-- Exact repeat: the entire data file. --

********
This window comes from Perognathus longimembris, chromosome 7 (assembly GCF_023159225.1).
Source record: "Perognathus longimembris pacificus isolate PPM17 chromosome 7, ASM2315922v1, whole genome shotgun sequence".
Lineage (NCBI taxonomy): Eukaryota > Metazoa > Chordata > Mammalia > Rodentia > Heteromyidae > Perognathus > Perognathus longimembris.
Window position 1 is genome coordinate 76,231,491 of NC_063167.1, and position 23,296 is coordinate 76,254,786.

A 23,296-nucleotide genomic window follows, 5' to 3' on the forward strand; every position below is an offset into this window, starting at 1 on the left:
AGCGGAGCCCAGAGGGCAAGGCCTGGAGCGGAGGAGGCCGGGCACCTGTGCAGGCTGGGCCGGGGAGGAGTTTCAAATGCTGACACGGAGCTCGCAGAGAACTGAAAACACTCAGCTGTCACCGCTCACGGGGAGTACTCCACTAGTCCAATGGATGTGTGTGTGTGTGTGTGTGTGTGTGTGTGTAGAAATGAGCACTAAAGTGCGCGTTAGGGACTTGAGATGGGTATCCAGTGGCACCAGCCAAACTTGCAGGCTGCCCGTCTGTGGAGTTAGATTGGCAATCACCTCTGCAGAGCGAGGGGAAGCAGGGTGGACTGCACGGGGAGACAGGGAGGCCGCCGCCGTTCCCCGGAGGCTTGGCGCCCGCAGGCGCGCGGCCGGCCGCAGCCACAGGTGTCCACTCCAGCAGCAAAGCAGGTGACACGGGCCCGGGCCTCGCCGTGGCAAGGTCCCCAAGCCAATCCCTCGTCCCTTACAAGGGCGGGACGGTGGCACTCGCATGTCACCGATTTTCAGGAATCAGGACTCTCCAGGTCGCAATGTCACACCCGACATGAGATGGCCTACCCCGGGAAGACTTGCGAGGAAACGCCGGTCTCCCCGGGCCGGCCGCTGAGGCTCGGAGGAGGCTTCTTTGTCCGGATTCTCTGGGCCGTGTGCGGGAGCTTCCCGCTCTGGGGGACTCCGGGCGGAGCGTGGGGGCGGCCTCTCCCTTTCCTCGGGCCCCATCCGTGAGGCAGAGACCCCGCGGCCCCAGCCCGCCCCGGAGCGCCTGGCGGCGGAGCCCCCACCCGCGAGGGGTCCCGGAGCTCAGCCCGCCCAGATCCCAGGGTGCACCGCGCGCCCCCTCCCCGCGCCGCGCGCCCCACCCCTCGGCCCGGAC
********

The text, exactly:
This window comes from Perognathus longimembris, chromosome 7 (assembly GCF_023159225.1).
Source record: "Perognathus longimembris pacificus isolate PPM17 chromosome 7, ASM2315922v1, whole genome shotgun sequence".
Lineage (NCBI taxonomy): Eukaryota > Metazoa > Chordata > Mammalia > Rodentia > Heteromyidae > Perognathus > Perognathus longimembris.
Window position 1 is genome coordinate 76,231,491 of NC_063167.1, and position 23,296 is coordinate 76,254,786.

A 23,296-nucleotide genomic window follows, 5' to 3' on the forward strand; every position below is an offset into this window, starting at 1 on the left:
AGCGGAGCCCAGAGGGCAAGGCCTGGAGCGGAGGAGGCCGGGCACCTGTGCAGGCTGGGCCGGGGAGGAGTTTCAAATGCTGACACGGAGCTCGCAGAGAACTGAAAACACTCAGCTGTCACCGCTCACGGGGAGTACTCCACTAGTCCAATGGATGTGTGTGTGTGTGTGTGTGTGTGTGTGTGTAGAAATGAGCACTAAAGTGCGCGTTAGGGACTTGAGATGGGTATCCAGTGGCACCAGCCAAACTTGCAGGCTGCCCGTCTGTGGAGTTAGATTGGCAATCACCTCTGCAGAGCGAGGGGAAGCAGGGTGGACTGCACGGGGAGACAGGGAGGCCGCCGCCGTTCCCCGGAGGCTTGGCGCCCGCAGGCGCGCGGCCGGCCGCAGCCACAGGTGTCCACTCCAGCAGCAAAGCAGGTGACACGGGCCCGGGCCTCGCCGTGGCAAGGTCCCCAAGCCAATCCCTCGTCCCTTACAAGGGCGGGACGGTGGCACTCGCATGTCACCGATTTTCAGGAATCAGGACTCTCCAGGTCGCAATGTCACACCCGACATGAGATGGCCTACCCCGGGAAGACTTGCGAGGAAACGCCGGTCTCCCCGGGCCGGCCGCTGAGGCTCGGAGGAGGCTTCTTTGTCCGGATTCTCTGGGCCGTGTGCGGGAGCTTCCCGCTCTGGGGGACTCCGGGCGGAGCGTGGGGGCGGCCTCTCCCTTTCCTCGGGCCCCATCCGTGAGGCAGAGACCCCGCGGCCCCAGCCCGCCCCGGAGCGCCTGGCGGCGGAGCCCCCACCCGCGAGGGGTCCCGGAGCTCAGCCCGCCCAGATCCCAGGGTGCACCGCGCGCCCCCTCCCCGCGCCGCGCGCCCCACCCCTCGGCCCGGAC